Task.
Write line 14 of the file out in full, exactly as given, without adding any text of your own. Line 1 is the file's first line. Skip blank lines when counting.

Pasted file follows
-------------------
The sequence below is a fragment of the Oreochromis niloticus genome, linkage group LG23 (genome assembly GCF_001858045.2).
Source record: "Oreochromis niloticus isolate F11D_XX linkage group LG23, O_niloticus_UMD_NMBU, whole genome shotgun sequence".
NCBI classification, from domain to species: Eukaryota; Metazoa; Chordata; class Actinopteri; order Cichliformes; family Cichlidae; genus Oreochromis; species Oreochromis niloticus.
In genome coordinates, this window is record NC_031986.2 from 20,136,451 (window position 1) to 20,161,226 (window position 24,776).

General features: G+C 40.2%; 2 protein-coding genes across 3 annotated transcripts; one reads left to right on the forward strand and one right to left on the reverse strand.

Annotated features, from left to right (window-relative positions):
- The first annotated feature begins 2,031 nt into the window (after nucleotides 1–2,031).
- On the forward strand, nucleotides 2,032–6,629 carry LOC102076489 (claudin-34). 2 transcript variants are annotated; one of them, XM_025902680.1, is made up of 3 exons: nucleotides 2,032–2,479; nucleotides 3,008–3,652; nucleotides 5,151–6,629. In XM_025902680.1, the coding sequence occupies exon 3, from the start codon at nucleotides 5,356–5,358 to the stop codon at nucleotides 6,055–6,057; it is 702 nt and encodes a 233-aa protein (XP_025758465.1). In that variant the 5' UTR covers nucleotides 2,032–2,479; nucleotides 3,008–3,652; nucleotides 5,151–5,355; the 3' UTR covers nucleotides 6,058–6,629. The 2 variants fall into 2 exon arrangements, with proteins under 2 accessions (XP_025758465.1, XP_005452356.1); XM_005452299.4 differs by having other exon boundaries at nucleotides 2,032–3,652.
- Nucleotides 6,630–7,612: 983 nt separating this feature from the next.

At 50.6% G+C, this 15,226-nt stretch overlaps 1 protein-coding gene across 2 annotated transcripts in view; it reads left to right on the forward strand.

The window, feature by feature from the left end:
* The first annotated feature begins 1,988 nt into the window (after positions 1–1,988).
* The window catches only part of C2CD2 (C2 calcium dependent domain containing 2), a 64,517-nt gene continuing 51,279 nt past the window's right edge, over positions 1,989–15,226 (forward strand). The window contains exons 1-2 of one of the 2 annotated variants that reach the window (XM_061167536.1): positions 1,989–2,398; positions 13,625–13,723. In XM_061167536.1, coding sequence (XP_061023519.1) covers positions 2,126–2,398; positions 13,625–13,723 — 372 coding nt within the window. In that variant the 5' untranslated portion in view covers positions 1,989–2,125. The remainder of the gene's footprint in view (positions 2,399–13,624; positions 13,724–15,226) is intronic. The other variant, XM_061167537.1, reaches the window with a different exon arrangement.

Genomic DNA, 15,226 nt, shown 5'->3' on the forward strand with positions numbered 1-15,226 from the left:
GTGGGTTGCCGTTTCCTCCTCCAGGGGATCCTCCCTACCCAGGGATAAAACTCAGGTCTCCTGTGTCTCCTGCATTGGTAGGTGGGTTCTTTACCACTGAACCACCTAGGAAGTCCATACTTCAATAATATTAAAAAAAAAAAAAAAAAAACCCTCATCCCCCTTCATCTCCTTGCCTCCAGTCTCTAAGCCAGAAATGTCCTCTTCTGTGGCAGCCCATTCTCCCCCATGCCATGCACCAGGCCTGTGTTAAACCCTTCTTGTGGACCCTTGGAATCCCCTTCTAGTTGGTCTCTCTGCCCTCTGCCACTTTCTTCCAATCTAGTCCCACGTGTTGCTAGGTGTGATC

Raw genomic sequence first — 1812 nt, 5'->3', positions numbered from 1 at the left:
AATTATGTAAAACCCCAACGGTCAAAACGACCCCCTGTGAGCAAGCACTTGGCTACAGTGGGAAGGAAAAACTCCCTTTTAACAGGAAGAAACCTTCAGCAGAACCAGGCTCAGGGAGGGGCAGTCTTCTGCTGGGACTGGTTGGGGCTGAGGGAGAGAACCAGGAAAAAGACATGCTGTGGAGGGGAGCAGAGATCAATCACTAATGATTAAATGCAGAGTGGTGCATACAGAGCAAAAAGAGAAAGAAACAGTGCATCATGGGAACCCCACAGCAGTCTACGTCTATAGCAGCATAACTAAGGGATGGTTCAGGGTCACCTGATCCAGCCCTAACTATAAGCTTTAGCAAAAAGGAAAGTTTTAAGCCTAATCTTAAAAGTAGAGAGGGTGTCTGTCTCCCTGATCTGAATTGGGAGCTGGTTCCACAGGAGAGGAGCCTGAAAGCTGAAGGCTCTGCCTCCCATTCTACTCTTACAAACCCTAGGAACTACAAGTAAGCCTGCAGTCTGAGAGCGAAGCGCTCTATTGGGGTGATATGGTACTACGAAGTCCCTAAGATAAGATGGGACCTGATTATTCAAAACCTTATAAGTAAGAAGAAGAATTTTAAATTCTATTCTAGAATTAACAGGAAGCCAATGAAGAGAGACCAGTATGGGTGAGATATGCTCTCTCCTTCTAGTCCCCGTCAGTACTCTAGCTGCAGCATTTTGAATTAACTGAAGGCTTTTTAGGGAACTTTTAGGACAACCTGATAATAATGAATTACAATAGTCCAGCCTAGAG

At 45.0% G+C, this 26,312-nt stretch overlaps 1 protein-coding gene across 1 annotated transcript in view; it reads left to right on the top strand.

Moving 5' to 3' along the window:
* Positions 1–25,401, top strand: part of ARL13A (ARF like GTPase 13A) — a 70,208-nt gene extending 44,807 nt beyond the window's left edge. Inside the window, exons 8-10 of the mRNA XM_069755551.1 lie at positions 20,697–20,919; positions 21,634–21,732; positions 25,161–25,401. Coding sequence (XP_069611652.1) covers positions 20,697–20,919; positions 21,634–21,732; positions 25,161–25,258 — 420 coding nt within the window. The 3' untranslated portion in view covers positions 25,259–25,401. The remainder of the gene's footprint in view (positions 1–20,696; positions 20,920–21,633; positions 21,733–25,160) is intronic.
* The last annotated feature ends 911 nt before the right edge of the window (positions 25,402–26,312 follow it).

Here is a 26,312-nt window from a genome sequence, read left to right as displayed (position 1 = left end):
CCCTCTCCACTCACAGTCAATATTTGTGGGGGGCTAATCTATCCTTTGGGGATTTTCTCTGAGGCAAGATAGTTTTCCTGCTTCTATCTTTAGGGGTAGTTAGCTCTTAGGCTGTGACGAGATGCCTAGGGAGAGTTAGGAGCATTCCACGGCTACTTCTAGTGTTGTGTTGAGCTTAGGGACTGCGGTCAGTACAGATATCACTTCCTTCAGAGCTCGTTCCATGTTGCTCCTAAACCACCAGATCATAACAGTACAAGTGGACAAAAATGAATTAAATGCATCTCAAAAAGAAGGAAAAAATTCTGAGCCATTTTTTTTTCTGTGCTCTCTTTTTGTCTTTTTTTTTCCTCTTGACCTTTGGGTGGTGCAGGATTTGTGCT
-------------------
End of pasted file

Genomic DNA, 15,226 nt, shown 5'->3' on the forward strand with positions numbered 1-15,226 from the left: